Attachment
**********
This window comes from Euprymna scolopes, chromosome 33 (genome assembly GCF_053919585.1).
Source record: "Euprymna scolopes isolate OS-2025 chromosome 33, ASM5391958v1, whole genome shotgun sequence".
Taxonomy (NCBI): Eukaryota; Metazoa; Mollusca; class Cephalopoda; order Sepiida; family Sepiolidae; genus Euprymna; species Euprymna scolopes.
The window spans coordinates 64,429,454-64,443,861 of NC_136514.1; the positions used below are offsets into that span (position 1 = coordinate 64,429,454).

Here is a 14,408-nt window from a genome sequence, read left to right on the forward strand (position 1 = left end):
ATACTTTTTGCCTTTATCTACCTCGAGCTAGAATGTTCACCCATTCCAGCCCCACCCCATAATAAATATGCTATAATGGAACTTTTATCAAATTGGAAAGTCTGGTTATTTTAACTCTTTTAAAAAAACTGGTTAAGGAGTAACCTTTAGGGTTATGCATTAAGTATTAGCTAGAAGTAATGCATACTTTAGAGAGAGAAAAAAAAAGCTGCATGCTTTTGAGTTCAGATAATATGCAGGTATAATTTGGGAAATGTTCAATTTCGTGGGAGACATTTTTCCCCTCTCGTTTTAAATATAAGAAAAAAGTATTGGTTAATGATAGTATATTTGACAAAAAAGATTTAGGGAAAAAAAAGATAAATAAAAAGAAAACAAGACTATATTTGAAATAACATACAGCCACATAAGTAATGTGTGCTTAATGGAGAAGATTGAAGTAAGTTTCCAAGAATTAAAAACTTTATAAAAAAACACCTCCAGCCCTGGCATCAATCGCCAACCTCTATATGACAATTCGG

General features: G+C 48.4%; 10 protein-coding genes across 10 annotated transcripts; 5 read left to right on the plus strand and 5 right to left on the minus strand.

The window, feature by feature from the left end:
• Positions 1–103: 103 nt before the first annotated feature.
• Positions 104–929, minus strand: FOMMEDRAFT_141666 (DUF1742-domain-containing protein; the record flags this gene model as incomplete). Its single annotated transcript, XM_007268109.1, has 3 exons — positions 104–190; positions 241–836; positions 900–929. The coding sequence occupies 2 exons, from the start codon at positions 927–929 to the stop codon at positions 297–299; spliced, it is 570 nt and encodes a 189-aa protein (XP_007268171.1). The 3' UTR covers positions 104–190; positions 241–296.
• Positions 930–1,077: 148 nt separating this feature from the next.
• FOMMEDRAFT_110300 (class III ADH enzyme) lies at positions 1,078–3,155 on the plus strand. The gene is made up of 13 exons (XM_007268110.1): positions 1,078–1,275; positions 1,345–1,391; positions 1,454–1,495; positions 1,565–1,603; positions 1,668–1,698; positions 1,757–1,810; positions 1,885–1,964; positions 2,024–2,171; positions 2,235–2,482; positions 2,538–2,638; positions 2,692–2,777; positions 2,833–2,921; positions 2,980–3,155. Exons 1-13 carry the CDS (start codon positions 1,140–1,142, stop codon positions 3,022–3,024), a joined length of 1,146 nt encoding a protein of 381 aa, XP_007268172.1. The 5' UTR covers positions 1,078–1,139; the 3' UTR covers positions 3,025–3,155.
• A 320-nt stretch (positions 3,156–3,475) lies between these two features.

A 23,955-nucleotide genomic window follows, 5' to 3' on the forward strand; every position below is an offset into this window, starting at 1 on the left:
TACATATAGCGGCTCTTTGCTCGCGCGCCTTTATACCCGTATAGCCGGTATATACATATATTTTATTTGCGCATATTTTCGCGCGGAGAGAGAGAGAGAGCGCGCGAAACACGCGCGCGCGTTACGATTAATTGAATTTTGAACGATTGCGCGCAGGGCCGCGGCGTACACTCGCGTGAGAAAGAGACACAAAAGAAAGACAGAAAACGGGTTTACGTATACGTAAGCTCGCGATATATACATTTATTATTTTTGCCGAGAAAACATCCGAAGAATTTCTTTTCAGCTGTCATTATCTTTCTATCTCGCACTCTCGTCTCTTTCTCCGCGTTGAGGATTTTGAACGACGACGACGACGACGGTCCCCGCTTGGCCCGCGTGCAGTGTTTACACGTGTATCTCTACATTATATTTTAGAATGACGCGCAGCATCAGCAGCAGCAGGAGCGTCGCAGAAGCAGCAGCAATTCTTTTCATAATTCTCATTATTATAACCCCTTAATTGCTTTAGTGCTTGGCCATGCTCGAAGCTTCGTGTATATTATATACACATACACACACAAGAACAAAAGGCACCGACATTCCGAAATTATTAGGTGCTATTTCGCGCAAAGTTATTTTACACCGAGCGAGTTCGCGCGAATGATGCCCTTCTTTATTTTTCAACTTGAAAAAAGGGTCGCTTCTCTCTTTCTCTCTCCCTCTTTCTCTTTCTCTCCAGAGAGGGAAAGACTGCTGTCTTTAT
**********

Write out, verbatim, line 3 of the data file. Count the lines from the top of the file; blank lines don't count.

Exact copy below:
Taxonomy (NCBI): Eukaryota; Metazoa; Mollusca; class Cephalopoda; order Sepiida; family Sepiolidae; genus Euprymna; species Euprymna scolopes.